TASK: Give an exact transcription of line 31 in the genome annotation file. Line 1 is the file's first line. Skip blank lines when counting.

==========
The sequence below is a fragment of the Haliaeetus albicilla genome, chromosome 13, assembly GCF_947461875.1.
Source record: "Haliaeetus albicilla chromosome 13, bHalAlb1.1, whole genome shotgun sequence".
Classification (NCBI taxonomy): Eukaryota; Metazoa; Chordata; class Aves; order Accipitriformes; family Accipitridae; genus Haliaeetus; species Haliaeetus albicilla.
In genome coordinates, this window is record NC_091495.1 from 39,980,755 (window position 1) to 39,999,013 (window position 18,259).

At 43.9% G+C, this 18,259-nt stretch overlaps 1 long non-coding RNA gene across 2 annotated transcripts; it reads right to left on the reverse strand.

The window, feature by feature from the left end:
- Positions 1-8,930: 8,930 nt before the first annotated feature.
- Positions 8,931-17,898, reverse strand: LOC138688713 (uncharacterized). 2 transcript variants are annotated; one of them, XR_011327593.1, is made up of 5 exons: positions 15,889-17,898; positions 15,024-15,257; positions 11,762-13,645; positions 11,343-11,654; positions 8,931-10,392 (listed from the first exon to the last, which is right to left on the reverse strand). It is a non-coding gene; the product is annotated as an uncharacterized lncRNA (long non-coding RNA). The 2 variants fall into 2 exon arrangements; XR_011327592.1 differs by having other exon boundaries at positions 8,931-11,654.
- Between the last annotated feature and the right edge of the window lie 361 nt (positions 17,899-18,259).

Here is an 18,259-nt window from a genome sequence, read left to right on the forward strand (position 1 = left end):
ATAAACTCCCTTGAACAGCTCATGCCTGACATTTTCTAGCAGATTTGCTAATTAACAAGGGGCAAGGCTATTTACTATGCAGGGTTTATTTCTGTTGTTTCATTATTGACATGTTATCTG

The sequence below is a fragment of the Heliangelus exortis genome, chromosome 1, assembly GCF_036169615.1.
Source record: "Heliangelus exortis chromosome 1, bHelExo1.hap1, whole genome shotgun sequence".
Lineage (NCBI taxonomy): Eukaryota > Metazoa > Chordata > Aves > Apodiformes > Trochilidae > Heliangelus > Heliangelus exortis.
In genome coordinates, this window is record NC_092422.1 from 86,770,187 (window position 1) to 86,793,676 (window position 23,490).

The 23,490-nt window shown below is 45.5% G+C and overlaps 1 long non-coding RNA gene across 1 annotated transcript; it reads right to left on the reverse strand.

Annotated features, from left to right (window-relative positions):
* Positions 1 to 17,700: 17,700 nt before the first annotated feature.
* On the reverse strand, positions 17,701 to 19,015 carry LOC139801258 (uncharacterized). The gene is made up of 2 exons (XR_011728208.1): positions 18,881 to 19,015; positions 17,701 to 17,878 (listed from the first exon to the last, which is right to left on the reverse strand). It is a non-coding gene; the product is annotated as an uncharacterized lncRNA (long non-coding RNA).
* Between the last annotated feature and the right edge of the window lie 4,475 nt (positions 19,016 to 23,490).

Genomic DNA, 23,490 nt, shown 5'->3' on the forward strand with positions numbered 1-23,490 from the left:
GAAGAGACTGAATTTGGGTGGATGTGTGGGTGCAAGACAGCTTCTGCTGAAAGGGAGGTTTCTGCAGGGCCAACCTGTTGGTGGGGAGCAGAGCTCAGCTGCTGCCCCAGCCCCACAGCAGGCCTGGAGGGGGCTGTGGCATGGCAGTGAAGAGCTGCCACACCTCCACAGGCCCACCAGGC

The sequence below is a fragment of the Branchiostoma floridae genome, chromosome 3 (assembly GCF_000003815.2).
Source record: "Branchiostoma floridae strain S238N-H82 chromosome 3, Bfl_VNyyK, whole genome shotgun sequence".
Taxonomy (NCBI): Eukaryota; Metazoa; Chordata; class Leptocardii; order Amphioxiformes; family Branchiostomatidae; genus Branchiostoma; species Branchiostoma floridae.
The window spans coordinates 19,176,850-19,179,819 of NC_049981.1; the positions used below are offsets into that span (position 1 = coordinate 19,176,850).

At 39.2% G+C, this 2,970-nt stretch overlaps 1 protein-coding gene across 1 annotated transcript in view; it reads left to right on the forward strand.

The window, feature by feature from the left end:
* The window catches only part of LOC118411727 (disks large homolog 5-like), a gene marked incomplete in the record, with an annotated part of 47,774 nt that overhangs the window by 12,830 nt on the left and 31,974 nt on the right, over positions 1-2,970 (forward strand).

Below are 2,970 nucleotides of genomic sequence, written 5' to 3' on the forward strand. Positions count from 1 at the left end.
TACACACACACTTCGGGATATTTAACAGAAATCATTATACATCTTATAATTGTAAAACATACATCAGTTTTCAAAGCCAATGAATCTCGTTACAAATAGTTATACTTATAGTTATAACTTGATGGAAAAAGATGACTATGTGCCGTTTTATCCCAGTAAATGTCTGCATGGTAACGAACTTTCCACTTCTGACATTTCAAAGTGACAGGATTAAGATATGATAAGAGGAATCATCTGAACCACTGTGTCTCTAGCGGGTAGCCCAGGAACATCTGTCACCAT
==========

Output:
TACACACACACTTCGGGATATTTAACAGAAATCATTATACATCTTATAATTGTAAAACATACATCAGTTTTCAAAGCCAATGAATCTCGTTACAAATAGTTATACTTATAGTTATAACTTGATGGAAAAAGATGACTATGTGCCGTTTTATCCCAGTAAATGTCTGCATGGTAACGAACTTTCCACTTCTGACATTTCAAAGTGACAGGATTAAGATATGATAAGAGGAATCATCTGAACCACTGTGTCTCTAGCGGGTAGCCCAGGAACATCTGTCACCAT